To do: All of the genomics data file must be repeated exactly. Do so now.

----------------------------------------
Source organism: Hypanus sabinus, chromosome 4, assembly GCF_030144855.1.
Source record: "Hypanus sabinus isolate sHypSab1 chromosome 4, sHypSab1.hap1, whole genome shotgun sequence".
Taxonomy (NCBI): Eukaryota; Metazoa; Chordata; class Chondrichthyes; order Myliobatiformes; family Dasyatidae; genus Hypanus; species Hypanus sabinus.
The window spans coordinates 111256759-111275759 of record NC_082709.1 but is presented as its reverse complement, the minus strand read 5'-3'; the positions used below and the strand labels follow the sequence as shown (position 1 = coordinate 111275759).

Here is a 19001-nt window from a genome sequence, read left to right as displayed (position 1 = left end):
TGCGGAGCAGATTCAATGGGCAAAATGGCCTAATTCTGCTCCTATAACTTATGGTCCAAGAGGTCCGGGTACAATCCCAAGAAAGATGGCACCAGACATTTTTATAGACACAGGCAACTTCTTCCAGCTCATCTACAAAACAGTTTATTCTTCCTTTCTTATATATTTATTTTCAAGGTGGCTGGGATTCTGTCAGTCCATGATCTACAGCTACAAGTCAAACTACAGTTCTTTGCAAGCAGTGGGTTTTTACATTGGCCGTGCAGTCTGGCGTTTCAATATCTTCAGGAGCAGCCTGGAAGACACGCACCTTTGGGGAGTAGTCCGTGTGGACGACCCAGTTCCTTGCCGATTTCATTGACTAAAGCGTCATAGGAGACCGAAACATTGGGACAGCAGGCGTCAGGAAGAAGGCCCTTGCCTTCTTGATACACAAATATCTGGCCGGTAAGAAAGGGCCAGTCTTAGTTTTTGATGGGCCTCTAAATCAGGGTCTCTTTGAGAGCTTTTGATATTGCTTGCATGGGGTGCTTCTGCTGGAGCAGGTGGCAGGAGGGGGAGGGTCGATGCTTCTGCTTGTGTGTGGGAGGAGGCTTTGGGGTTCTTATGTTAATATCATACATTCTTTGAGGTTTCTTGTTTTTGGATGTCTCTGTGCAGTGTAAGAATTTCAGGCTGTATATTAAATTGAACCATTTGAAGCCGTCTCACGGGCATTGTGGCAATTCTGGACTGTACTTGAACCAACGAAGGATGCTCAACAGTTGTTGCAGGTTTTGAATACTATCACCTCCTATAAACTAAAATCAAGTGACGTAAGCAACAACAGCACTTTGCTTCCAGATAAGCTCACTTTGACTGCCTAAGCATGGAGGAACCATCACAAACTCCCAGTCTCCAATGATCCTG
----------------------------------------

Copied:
Source organism: Hypanus sabinus, chromosome 4, assembly GCF_030144855.1.
Source record: "Hypanus sabinus isolate sHypSab1 chromosome 4, sHypSab1.hap1, whole genome shotgun sequence".
Taxonomy (NCBI): Eukaryota; Metazoa; Chordata; class Chondrichthyes; order Myliobatiformes; family Dasyatidae; genus Hypanus; species Hypanus sabinus.
The window spans coordinates 111256759-111275759 of record NC_082709.1 but is presented as its reverse complement, the minus strand read 5'-3'; the positions used below and the strand labels follow the sequence as shown (position 1 = coordinate 111275759).

Here is a 19001-nt window from a genome sequence, read left to right as displayed (position 1 = left end):
TGCGGAGCAGATTCAATGGGCAAAATGGCCTAATTCTGCTCCTATAACTTATGGTCCAAGAGGTCCGGGTACAATCCCAAGAAAGATGGCACCAGACATTTTTATAGACACAGGCAACTTCTTCCAGCTCATCTACAAAACAGTTTATTCTTCCTTTCTTATATATTTATTTTCAAGGTGGCTGGGATTCTGTCAGTCCATGATCTACAGCTACAAGTCAAACTACAGTTCTTTGCAAGCAGTGGGTTTTTACATTGGCCGTGCAGTCTGGCGTTTCAATATCTTCAGGAGCAGCCTGGAAGACACGCACCTTTGGGGAGTAGTCCGTGTGGACGACCCAGTTCCTTGCCGATTTCATTGACTAAAGCGTCATAGGAGACCGAAACATTGGGACAGCAGGCGTCAGGAAGAAGGCCCTTGCCTTCTTGATACACAAATATCTGGCCGGTAAGAAAGGGCCAGTCTTAGTTTTTGATGGGCCTCTAAATCAGGGTCTCTTTGAGAGCTTTTGATATTGCTTGCATGGGGTGCTTCTGCTGGAGCAGGTGGCAGGAGGGGGAGGGTCGATGCTTCTGCTTGTGTGTGGGAGGAGGCTTTGGGGTTCTTATGTTAATATCATACATTCTTTGAGGTTTCTTGTTTTTGGATGTCTCTGTGCAGTGTAAGAATTTCAGGCTGTATATTAAATTGAACCATTTGAAGCCGTCTCACGGGCATTGTGGCAATTCTGGACTGTACTTGAACCAACGAAGGATGCTCAACAGTTGTTGCAGGTTTTGAATACTATCACCTCCTATAAACTAAAATCAAGTGACGTAAGCAACAACAGCACTTTGCTTCCAGATAAGCTCACTTTGACTGCCTAAGCATGGAGGAACCATCACAAACTCCCAGTCTCCAATGATCCTG